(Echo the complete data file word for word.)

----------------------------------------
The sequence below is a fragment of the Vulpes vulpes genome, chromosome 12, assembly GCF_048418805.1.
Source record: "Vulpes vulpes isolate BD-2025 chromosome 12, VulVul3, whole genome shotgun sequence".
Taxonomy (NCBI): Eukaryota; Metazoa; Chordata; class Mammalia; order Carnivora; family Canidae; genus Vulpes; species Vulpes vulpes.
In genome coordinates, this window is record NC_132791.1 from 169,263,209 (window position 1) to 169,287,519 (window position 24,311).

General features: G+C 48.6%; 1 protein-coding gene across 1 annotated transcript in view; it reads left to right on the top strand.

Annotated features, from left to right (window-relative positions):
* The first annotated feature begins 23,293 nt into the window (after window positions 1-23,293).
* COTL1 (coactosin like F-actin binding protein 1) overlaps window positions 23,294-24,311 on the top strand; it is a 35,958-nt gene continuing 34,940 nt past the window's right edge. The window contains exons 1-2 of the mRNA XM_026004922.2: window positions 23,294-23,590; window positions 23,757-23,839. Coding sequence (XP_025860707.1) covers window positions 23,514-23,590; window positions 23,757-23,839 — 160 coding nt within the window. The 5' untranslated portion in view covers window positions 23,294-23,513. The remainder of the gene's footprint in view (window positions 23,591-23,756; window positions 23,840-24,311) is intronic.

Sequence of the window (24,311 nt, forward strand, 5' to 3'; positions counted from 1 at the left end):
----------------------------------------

The sequence below is a fragment of the Vulpes vulpes genome, chromosome 12, assembly GCF_048418805.1.
Source record: "Vulpes vulpes isolate BD-2025 chromosome 12, VulVul3, whole genome shotgun sequence".
Taxonomy (NCBI): Eukaryota; Metazoa; Chordata; class Mammalia; order Carnivora; family Canidae; genus Vulpes; species Vulpes vulpes.
In genome coordinates, this window is record NC_132791.1 from 169,263,209 (window position 1) to 169,287,519 (window position 24,311).

General features: G+C 48.6%; 1 protein-coding gene across 1 annotated transcript in view; it reads left to right on the top strand.

Annotated features, from left to right (window-relative positions):
* The first annotated feature begins 23,293 nt into the window (after window positions 1-23,293).
* COTL1 (coactosin like F-actin binding protein 1) overlaps window positions 23,294-24,311 on the top strand; it is a 35,958-nt gene continuing 34,940 nt past the window's right edge. The window contains exons 1-2 of the mRNA XM_026004922.2: window positions 23,294-23,590; window positions 23,757-23,839. Coding sequence (XP_025860707.1) covers window positions 23,514-23,590; window positions 23,757-23,839 — 160 coding nt within the window. The 5' untranslated portion in view covers window positions 23,294-23,513. The remainder of the gene's footprint in view (window positions 23,591-23,756; window positions 23,840-24,311) is intronic.

Sequence of the window (24,311 nt, forward strand, 5' to 3'; positions counted from 1 at the left end):